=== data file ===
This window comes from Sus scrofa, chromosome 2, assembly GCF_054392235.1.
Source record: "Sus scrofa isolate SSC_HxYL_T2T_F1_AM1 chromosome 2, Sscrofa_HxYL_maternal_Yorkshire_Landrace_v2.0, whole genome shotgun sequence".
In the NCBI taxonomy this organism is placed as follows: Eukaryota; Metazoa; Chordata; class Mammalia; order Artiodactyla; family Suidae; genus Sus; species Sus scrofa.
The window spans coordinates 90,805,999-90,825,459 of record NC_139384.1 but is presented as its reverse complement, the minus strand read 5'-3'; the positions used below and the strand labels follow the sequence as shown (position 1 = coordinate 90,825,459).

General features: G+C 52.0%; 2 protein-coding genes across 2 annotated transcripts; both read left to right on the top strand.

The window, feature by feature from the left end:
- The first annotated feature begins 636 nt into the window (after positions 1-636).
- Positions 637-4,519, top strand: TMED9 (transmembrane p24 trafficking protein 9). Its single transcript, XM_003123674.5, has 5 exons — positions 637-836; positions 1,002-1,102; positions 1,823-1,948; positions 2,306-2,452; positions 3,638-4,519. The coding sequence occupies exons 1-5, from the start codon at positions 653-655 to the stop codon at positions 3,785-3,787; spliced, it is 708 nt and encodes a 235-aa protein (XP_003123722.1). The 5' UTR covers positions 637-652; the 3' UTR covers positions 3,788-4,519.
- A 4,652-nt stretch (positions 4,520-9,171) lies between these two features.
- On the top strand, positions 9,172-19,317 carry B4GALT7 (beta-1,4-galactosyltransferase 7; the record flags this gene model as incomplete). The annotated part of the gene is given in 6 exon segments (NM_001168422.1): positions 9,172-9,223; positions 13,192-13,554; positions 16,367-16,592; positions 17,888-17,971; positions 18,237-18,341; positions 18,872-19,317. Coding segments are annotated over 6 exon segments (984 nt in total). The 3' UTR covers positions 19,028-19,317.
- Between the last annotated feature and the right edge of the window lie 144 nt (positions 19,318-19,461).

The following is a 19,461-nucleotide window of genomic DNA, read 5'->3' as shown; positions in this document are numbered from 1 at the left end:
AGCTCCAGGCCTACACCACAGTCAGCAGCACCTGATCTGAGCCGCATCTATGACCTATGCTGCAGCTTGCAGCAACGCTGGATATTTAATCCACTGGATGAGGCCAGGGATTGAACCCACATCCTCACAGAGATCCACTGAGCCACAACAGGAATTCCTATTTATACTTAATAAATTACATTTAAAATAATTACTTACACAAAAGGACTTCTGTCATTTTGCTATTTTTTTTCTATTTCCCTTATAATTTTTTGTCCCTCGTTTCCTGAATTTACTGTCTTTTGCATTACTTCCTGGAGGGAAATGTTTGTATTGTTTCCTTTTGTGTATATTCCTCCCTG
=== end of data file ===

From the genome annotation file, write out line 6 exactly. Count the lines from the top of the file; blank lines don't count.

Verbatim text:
The window, feature by feature from the left end: